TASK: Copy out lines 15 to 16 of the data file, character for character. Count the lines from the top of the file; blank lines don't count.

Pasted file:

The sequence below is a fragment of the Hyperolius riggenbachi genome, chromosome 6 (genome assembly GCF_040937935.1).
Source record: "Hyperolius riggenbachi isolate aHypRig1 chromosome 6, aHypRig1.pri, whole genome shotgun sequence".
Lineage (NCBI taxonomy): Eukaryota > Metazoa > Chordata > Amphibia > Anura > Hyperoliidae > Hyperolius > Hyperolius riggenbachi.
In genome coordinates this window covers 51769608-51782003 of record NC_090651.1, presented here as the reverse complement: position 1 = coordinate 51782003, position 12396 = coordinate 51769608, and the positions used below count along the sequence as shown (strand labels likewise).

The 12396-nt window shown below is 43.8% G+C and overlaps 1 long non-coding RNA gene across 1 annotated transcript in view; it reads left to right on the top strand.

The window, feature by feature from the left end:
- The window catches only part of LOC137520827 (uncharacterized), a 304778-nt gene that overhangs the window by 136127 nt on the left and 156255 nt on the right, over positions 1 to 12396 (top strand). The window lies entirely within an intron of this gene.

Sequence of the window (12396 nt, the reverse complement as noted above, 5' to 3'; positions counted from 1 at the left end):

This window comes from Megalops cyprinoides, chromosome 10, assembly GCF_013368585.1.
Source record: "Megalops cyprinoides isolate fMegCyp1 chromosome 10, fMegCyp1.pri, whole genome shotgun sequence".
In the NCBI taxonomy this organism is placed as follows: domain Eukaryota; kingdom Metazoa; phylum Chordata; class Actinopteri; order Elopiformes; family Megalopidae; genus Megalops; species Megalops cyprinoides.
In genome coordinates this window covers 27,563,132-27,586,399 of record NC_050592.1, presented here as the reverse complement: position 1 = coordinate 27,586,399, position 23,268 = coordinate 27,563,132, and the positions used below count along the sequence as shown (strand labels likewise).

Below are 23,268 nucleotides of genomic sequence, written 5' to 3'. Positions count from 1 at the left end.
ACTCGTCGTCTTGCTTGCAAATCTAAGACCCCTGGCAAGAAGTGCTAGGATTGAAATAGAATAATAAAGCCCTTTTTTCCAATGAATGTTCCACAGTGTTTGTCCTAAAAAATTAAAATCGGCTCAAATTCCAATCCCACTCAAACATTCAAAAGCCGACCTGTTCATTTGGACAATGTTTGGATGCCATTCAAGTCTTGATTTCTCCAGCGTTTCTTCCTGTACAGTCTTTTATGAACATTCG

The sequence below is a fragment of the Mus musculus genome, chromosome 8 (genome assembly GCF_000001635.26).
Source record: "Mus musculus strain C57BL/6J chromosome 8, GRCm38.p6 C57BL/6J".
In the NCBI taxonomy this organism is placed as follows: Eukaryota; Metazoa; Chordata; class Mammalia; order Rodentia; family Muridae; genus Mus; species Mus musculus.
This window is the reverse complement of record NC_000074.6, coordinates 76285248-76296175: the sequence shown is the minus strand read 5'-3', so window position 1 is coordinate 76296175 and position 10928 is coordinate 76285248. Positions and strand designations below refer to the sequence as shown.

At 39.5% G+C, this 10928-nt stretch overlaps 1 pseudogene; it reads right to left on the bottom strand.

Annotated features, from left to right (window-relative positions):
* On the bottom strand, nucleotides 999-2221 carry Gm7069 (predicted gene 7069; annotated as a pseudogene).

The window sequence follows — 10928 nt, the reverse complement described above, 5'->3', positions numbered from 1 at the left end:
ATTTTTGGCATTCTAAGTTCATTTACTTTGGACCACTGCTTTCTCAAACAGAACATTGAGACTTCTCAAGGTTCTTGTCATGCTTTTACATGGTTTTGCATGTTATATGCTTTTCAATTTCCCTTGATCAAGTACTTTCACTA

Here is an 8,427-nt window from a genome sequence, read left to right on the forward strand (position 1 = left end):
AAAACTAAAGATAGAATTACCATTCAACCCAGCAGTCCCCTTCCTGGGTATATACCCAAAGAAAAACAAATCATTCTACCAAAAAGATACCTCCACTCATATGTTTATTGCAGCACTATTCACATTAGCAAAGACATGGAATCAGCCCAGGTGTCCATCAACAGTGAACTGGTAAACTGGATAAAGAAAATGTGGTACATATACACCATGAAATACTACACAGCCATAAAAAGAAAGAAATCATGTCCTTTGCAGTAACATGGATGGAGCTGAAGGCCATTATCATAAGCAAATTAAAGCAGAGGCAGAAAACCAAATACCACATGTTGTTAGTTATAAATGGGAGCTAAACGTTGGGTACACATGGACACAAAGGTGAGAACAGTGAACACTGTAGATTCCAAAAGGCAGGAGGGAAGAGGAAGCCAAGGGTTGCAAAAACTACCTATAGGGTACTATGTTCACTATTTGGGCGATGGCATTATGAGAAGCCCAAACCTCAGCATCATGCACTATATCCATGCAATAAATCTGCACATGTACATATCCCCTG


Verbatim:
The sequence below is a fragment of the Mus musculus genome, chromosome 8 (genome assembly GCF_000001635.26).
Source record: "Mus musculus strain C57BL/6J chromosome 8, GRCm38.p6 C57BL/6J".